Planaria: adorable flatworms

Planarians are free-living aquatic flatworms that are staples of high school biology labs.  The species I was able to photograph, Dugesia tigrina, is fairly small, growing up to about an inch in length when stretched out.

A live brown speckled planarian {Dugesia tigrina} swimming in a dish full of water above a white background.  The light is coming from the left, and its shadow is subtly visible.  The pharynx (a tube the flatworm extends from its body for feeding) may be visible as a darkened tube in the middle of its body.  The planarian almost seems to be swimming as a sine wave. (Marc C. Perkins)
A live brown speckled planarian {Dugesia tigrina} swimming in a dish full of water above a white background. The light is coming from the left, and the worm's shadow is subtly visible. The pharynx (a tube the flatworm extends from its body for feeding) may be visible as a darkened tube in the middle of its body.

Planarians are utterly adorable.  Their heads have cute little eyespots (ocelli) that sense light and auricles (the triangular extensions) that reportedly sense water currents.  The eyespots lack lenses and a retina, so these cute little worms aren’t looking up at you and seeing your face, but they can detect the intensity and direction of light, allowing them to swim away from light (which is one of the easiest behaviors to observe in them; shine a light on them, and they’ll swim directly away from it). And when they move, they glide through the water with serpentine elegance.

A brown speckled planarian {Dugesia tigrina} swimming diagonally in a dish of water on a white background.  The planarian's eye spots (ocelli) and auricles are plainly visible in this closeup on its head. (Marc C. Perkins)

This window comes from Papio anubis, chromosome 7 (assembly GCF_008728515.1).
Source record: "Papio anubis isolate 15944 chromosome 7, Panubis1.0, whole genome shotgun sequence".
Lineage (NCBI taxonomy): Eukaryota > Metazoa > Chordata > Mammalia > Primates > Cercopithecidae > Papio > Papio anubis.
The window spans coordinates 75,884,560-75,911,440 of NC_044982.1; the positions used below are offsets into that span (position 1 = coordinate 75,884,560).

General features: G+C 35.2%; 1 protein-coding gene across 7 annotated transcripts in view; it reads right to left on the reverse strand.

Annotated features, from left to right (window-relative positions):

A brown speckled planarian {Dugesia tigrina} swimming diagonally in a dish of water on a white background. The planarian's eye spots (ocelli) and auricles are plainly visible in this closeup on its head.

The dark portions of the eye are not actually the photosensory nerves.  Instead, the dark portions are pigment-filled cells that partially surround the photosensory neurons, shading them from one side (thus allowing them to detect the direction of light without a lens, retina, or movable eye).

While many flatworms are parasitic, these planarians are not; they’re free-living omnivores that swim around in freshwater ponds nomming on whatever they can find.  In the lab we frequently feed them small pieces of liver or thymus.

A live brown speckled planarian {Dugesia tigrina} feeding on a small piece of Thymus.  The planarian's pharynx, a feeding tube that extends from its gastrovascular cavity (digestive tract) tract), is easily visible connecting the mid-section of the worm to the food.  These flatworms feed through their pharynx, which is located in the midsection of their body, not on their head.  The planarian's auricles and eye spots (ocelli) are planing visible. (Marc C. Perkins)
A live brown speckled planarian {Dugesia tigrina} feeding on a small piece of thymus. The planarian's pharynx, a feeding tube that extends from its gastrovascular cavity (digestive tract), is easily visible connecting the mid-section of the worm to the food.